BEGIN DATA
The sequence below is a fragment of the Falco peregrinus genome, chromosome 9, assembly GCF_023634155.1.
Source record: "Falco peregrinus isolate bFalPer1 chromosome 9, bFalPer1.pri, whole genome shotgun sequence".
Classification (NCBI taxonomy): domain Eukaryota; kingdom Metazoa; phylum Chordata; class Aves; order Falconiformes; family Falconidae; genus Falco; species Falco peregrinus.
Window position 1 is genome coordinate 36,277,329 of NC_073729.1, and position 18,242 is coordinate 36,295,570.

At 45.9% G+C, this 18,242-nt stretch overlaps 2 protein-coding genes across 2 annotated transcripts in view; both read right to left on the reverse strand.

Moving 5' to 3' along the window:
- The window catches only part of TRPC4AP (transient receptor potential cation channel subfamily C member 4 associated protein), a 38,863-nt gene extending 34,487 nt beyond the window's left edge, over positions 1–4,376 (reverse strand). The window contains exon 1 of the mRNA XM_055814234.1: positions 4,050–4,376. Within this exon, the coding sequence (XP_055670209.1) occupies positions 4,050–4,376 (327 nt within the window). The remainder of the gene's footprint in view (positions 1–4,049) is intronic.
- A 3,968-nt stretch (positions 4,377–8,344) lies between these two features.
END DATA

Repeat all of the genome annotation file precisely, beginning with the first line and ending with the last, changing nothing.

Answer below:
The sequence below is a fragment of the Falco peregrinus genome, chromosome 9, assembly GCF_023634155.1.
Source record: "Falco peregrinus isolate bFalPer1 chromosome 9, bFalPer1.pri, whole genome shotgun sequence".
Classification (NCBI taxonomy): domain Eukaryota; kingdom Metazoa; phylum Chordata; class Aves; order Falconiformes; family Falconidae; genus Falco; species Falco peregrinus.
Window position 1 is genome coordinate 36,277,329 of NC_073729.1, and position 18,242 is coordinate 36,295,570.

At 45.9% G+C, this 18,242-nt stretch overlaps 2 protein-coding genes across 2 annotated transcripts in view; both read right to left on the reverse strand.

Moving 5' to 3' along the window:
- The window catches only part of TRPC4AP (transient receptor potential cation channel subfamily C member 4 associated protein), a 38,863-nt gene extending 34,487 nt beyond the window's left edge, over positions 1–4,376 (reverse strand). The window contains exon 1 of the mRNA XM_055814234.1: positions 4,050–4,376. Within this exon, the coding sequence (XP_055670209.1) occupies positions 4,050–4,376 (327 nt within the window). The remainder of the gene's footprint in view (positions 1–4,049) is intronic.
- A 3,968-nt stretch (positions 4,377–8,344) lies between these two features.